Frequently Asked Questions

Q. What is Granite?

Granite is the most popular stone type used in countertop applications today. Granites are some of the hardest of the common countertop stones, offering high levels of resistance to abrasion and scratching. Granites are made up of several different minerals, each mineral having a different hardness.

Granites contain quartz, feldspars, biotite, amphibole, ferrous titanium oxides, and other mineral combinations. Limestone is a sedimentary stone with at least 50% calcite or calcium carbonate content. Almost all limestone is composed of grains or fragments of biologic origin, ranging from fossils to dinosaur bones. Most limestone is marine in origin, composed of micro-sized fossils of marine organisms like the shells found on most beaches. It is very common to find pieces of shells in limestone tiles.

Q. What is Natural Stone?

Natural Stone is not manufactured; it is a product of nature. Blocks are removed from the quarry, slabs are cut from these blocks, and the slabs are further fabricated into the final stone to be installed.

Each block is different; each slab is different. Skillful blending or matching of the dimension stone blocks, veneer panels, tops, etc., results in a beautiful blending of nature's variety and man's design. In contrast to the uniformity of materials produced by machine or assembly line, stone's naturally varied appearance has wonderful character. "Uniformity of material," when applied to natural stone, is a term of relative value that needs to be understood when making a selection.

Q. What is Travertine?

Travertine is a calcium-based stone. Travertine is generated by the deposit of calcium carbonate resulting from water springs and streams running through the stone.

Every time a drop in pressure or change of temperature occurs, the water releases carbon dioxide as gas, much like carbonated beverages. This gas causes holes to form in the travertine. These natural pores are still going to be present once the blocks are cut into tiles. The amount of holes depends by how compact each travertine type is and it varies greatly by the type of travertine. The pores present in the tiles can be filled with a paste made of cement and pigments. However, it is important to note that these void spaces are a distinctive character of travertine tiles and they are always going to be present to a certain extent.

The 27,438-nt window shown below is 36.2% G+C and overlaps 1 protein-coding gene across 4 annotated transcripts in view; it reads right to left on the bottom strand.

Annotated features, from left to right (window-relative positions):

Q. What is Marble and Onyx?

Marble is a metamorphic rock predominantly consisting of calcite, dolomite and crystals. Onyx originates from deposits of limestone caverns, where it forms stalactites and stalagmites. Onyx is formed by gentle, dripping water movement and may envelop terrestrial fossil remains. Since onyxes are formed by a process of crystallization, they are considered part of the marble family

Marbles and Onyxes typically have a diverse aesthetic appeal, accentuated by distinct veining and often bold colors. They are relatively softer than granite. Marbles can be scratched by kitchen utensils, so it is best to use cutting boards and other protective measures. Marbles can also be etched by chemical attack. Since these stones are calcium carbonate-based, they can be damaged by exposure to acidic solutions such as lemon juice, tomatoes, vinegar, etc. The use of inappropriate cleaning agents may also trigger acidic attack. Acidic solutions can permanently etch the surface of the material. The application of a sealer will reduce, but not eliminate, the vulnerability to acidic attack. For these reasons, marbles and onyxes are not recommended for use in kitchens, however they can be a good selection for bathroom vanities for example.

Q. What is Slate?

Slate is a metamorphic rock exhibiting “slaty” cleavage, which allows it to be split in thin sheets. Slate is formed in the water of rivers and ponds from clay accumulating in thin, flat layers at the bottom of these waterbeds. Slates are softer than granite and therefore vulnerable to scratching and abrasion. Slate has a natural cleft (not a smooth surface). The same precautions mentioned for marbles with regard to damage should be applied to slates.

Q. How do I clean my Natural Stone Tile and Slabs?

Clean stone surfaces with a few drops of neutral PH stone cleaner available at retail stores or at your local tile and stone dealer, or a mild liquid dishwashing detergent and warm water. Use a clean rag mop on floors and a soft cloth for other surfaces for best results. Too much cleaner or soap may leave a film and cause streaks. Do not use products that contain lemon, vinegar or other acids on marble or limestone. Rinse the surface thoroughly after washing with the soap solution and dry with a soft cloth. Change the rinse water frequently. Do not use scouring powders or creams; these products contain abrasives that may scratch the surface.